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Heritage Talk: David Kidd – ‘Mutiny on the Ostrich’

David who has a long standing interest in sailing and maritime history, will give his talk at the heritage centre on Saturday 12 November at 11am. Admission is £4pp (members free)

He will describe how the loss of the Ostrich at Manhaven, off South Shields, in the early hours of 31 July 1866, is one of the most tragic but also most mysterious shipwrecks on the North East coast. There were no independent witnesses who could say what happened and the accounts of the four survivors from the crew of 14 were criticised by the press as ‘unreliable’.

Two inquests were held which came to different conclusions about the cause of the disaster. The first, at Whitburn, blamed the captain and mate because of their ‘inexplicable’ decision to remain at anchor overnight – a mile and a half offshore – after the ship sailed without four of her crew. The captain expected the missing men to be brought out before the ship sailed the next morning. The second, at North Shields, exonerated the officers, ignoring evidence that the crew had been drinking heavily, concluding that the cause of the wreck was simply an unusually severe squall and that no one could be held responsible.

David, who comes from a South Shields seafaring family and is a trustee and treasurer of the Coble and Keelboat Society, said: “My story is a plausible explanation of the strange events surrounding the wreck and it should be clear from the narrative where verifiable facts end and speculation, albeit based on evidence, begins.

He said the Ostrich’s best bower anchor may lie off Manhaven and if it were found it may help settle some of the issues surrounding the wreck.

“If it were found intact then it would be likely that she dragged south for some time before going ashore. If it were found to be broken, then the account of the crew that she came suddenly on the rocks almost without warning would be more credible.”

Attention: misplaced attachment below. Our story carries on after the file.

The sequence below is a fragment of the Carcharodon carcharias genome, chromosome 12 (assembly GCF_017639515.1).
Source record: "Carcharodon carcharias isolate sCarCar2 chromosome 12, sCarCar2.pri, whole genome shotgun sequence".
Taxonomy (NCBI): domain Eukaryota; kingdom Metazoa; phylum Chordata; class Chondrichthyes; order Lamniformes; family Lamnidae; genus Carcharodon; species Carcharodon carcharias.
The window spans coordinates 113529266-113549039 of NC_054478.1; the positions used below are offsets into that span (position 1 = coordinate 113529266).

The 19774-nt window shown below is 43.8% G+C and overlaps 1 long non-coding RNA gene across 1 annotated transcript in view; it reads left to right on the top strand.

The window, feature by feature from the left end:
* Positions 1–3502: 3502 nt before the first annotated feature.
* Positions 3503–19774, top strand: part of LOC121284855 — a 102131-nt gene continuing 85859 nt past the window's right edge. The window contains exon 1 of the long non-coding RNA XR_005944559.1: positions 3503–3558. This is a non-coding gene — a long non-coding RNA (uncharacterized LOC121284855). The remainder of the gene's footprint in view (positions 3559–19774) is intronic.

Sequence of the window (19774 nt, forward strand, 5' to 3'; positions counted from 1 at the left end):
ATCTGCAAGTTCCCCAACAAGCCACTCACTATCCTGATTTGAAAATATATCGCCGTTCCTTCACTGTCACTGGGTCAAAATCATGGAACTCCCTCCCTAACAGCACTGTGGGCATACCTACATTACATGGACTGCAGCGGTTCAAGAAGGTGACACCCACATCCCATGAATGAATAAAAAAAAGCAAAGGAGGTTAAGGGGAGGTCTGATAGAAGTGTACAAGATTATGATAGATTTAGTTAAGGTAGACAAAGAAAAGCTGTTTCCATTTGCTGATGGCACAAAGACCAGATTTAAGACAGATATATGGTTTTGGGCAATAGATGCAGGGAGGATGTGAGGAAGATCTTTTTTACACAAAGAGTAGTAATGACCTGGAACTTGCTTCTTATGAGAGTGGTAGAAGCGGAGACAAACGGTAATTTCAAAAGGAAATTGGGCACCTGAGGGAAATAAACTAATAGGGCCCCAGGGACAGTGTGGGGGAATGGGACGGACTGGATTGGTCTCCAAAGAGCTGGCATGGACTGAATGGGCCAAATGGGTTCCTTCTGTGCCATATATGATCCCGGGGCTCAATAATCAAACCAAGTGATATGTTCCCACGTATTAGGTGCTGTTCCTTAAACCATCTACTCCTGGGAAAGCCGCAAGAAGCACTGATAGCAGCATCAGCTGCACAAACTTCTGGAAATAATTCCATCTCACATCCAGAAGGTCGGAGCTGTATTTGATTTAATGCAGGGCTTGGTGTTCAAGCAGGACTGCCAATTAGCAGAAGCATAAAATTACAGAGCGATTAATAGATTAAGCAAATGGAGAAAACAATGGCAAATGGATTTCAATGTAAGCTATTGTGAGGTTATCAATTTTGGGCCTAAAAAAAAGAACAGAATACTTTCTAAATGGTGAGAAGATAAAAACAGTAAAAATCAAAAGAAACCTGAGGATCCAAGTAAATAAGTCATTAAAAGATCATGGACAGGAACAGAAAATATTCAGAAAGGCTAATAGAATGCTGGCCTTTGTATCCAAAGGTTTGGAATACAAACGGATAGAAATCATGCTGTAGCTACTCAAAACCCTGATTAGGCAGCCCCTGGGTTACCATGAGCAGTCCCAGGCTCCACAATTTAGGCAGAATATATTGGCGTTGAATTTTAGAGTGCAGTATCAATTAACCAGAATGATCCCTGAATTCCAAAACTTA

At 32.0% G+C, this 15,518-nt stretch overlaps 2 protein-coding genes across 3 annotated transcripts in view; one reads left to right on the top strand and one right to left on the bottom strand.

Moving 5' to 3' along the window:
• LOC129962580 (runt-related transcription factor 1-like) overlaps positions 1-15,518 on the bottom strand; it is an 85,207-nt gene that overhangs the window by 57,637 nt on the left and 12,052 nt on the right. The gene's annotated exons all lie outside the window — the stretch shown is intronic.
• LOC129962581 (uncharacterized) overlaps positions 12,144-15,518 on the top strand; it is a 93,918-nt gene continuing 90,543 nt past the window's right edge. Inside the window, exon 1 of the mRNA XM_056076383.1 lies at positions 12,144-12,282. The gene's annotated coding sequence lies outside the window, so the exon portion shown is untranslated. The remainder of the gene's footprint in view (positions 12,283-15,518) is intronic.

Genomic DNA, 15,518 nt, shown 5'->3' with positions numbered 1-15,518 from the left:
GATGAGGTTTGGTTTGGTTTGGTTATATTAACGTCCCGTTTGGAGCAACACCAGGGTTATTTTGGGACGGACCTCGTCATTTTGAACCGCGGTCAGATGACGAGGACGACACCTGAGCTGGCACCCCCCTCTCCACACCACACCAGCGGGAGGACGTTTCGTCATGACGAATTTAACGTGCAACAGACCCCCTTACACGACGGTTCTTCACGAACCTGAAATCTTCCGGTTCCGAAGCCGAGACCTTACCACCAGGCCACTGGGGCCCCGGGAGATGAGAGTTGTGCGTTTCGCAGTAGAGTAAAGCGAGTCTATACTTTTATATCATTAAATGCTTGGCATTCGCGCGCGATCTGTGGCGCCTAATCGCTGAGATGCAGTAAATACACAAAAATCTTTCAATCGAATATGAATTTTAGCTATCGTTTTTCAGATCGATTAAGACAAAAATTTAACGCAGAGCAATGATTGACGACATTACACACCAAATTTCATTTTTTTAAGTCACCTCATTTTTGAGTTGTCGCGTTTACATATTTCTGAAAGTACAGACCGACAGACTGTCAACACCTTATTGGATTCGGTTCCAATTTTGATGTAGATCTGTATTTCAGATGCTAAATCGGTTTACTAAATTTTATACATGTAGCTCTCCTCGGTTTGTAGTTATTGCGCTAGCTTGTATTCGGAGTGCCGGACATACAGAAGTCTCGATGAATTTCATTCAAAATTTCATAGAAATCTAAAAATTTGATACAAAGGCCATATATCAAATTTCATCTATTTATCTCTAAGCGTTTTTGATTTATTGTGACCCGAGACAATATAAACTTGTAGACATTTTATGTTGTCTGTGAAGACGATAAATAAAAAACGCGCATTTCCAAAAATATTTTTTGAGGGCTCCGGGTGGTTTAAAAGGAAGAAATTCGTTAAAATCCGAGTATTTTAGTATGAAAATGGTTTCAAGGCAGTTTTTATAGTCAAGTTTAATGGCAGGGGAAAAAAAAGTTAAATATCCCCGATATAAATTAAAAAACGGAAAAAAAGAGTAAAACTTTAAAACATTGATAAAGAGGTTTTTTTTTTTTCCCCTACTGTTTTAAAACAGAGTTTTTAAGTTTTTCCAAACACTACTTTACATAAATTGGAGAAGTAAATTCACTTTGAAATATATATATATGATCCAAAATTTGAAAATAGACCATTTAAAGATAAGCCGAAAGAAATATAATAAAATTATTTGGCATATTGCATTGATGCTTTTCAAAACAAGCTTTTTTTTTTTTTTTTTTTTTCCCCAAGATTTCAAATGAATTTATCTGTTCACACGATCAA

David’s talk will describe how the Ostrich arrived in the Tyne at the beginning of July at the end of a violent and bitter seamen’s strike which had paralysed the North East coal trade and left many seamen unemployed. He will also talk about life in the Low Town and how the local bar owners were paid a fee to recruit crews for ships.

Now retired, David was a teacher, spending the last ten years of his career living and working in Africa. He says he would have gone to sea like other members of his family if he had not passed his ‘O’ levels.

However, the sea has been a part of his life. His extensive sailing experience, after learning to sail on a Thames Barge, includes sailing round the coasts of Britain with the Sail Training Association on their topsail schooners Malcolm Miller and Winston Churchill before crossing the Pacific from Panama to Tahiti on the Ocean Youth Club ketch the James Cook.

He has also taken volunteering opportunities, including a passage down the east coast from North Shields to Hull with a blind crew.

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